As we celebrate the WHO World TB Day on 24 March 2018, we need an up-to-date assessment of our efforts to control TB. The infection spreads when you breathe TB bacteria shed into the air by a patient with active disease. Such patients can spread disease by coughing, sneezing, or simply talking. Approximately 10% of people with latent TB infection, go on to develop active TB disease. People with a compromised immune system (such as HIV/AIDS patients), those who inject illicit drugs, and who have past history of inadequately treated TB have increased the risk of progression to active TB disease. Dr Shalu Verma Kumar, CORE Diagnostics sharing few facts about tuberculosis.
1. One-third of the world’s population is infected with this bacterium. Those infected may either carry latent TB (these people do not feel sick, do not have any symptoms, can’t spread TB, and are usually positive in PPD skin test) or show active disease. Symptoms of active TB include coughing that lasts ≥3weeks, chest pain or coughing up of blood and sputum. Early symptoms may include unexplained weight loss, fever, fatigue, weakness, night sweats, chills etc. Tuberculosis (TB) is an infectious disease variously named consumption, white plague, phthisis, or scrofula. It has been rampant in India, with the first cases being reported as early as 1500 BCE.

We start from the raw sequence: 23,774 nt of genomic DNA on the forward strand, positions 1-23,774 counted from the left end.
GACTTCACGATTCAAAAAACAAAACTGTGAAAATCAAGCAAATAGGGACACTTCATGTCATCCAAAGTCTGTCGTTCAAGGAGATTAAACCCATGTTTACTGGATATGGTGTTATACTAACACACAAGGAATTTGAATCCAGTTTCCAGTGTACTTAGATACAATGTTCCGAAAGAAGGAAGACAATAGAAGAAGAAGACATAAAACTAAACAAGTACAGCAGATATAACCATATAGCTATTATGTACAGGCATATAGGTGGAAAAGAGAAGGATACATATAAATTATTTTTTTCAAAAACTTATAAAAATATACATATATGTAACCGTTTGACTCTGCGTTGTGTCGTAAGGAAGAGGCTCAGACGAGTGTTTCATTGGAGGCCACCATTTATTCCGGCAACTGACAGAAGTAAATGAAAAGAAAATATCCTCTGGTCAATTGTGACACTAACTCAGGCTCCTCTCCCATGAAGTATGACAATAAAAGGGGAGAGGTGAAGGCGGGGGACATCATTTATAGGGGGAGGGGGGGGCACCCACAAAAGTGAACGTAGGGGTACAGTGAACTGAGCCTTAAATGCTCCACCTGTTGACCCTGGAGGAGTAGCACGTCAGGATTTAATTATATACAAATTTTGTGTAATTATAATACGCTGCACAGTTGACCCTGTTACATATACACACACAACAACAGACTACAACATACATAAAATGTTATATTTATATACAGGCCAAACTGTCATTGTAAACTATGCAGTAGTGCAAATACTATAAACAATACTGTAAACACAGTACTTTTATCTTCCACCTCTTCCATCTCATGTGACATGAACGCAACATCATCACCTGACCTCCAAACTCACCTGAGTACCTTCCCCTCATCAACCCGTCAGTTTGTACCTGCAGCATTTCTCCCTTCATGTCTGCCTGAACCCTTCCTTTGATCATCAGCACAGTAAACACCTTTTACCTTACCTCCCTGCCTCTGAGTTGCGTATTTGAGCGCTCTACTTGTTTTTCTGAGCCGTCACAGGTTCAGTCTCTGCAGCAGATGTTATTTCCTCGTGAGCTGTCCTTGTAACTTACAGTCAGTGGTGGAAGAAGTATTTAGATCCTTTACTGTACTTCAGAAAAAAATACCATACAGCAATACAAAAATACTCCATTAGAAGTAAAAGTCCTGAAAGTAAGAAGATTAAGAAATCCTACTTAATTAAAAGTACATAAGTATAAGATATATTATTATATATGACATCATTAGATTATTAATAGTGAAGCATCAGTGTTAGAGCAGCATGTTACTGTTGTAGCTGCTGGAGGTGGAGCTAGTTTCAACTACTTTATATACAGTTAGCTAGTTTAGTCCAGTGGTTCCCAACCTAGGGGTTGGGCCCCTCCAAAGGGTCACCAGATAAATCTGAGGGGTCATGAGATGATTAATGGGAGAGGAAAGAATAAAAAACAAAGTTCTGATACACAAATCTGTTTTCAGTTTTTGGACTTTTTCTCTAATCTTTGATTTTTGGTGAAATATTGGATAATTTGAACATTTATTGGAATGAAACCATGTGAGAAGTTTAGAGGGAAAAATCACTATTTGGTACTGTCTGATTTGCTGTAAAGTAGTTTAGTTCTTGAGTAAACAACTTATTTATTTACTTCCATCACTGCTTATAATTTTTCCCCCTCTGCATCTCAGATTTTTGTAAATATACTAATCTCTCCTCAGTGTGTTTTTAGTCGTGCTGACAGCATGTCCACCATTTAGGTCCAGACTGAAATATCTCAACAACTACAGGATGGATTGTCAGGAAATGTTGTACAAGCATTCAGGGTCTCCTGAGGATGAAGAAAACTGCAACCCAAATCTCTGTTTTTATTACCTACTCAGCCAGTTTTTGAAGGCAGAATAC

2. In 2016, 10.4 million people worldwide became ill with TB, with ~1.7 million people dying of it. As per the Global TB Report 2017, a whopping 26% of these deaths (4.23 lakhs) were reported from India. The incidence of TB in India remains high—2.790 million patients in 2016. However, the incidence has declined during the 2000-2016 period, such that the rate (2016) stood at 211/100000 population/year.
3. India led the world in the notification of new TB cases, with a 37% increase during the 2013–2016 period. The issues of HIV/AIDS, and multi-drug-resistant tuberculosis (MDR-TB) further complicate TB control in India. The government of India initiative ‘Revised National Tuberculosis Control Program’ (RNTCP) is tasked with TB control in India. India allocated US$ 525 million for TB prevention, diagnosis, and control in 2017. Plans are afoot to carry out a national TB prevalence study in 2018.
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